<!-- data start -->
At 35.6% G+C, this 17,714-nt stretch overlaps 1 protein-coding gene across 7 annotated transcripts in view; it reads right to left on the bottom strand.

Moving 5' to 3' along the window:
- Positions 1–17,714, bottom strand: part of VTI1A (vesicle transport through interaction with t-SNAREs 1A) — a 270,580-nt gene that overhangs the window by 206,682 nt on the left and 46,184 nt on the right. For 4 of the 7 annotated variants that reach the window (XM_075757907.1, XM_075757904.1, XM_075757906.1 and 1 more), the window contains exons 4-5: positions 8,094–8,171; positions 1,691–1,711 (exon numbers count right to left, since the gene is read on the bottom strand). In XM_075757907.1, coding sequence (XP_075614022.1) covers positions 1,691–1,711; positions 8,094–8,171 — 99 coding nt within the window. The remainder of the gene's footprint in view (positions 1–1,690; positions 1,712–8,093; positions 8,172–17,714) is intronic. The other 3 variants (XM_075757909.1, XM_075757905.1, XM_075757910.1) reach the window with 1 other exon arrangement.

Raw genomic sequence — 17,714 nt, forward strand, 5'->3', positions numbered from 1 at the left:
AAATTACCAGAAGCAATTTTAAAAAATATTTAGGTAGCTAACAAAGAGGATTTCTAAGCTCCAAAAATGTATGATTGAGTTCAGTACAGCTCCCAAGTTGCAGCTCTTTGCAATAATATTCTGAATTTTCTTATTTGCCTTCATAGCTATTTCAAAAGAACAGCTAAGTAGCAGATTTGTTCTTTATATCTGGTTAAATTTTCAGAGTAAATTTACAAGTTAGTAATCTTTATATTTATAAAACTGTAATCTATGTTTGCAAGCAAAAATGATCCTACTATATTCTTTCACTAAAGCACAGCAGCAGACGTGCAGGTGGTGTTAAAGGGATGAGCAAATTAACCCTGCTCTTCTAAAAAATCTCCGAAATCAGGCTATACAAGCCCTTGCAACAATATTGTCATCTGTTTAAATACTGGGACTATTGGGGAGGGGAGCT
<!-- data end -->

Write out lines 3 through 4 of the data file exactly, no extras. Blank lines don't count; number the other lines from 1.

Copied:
- Positions 1–17,714, bottom strand: part of VTI1A (vesicle transport through interaction with t-SNAREs 1A) — a 270,580-nt gene that overhangs the window by 206,682 nt on the left and 46,184 nt on the right. For 4 of the 7 annotated variants that reach the window (XM_075757907.1, XM_075757904.1, XM_075757906.1 and 1 more), the window contains exons 4-5: positions 8,094–8,171; positions 1,691–1,711 (exon numbers count right to left, since the gene is read on the bottom strand). In XM_075757907.1, coding sequence (XP_075614022.1) covers positions 1,691–1,711; positions 8,094–8,171 — 99 coding nt within the window. The remainder of the gene's footprint in view (positions 1–1,690; positions 1,712–8,093; positions 8,172–17,714) is intronic. The other 3 variants (XM_075757909.1, XM_075757905.1, XM_075757910.1) reach the window with 1 other exon arrangement.

Raw genomic sequence — 17,714 nt, forward strand, 5'->3', positions numbered from 1 at the left: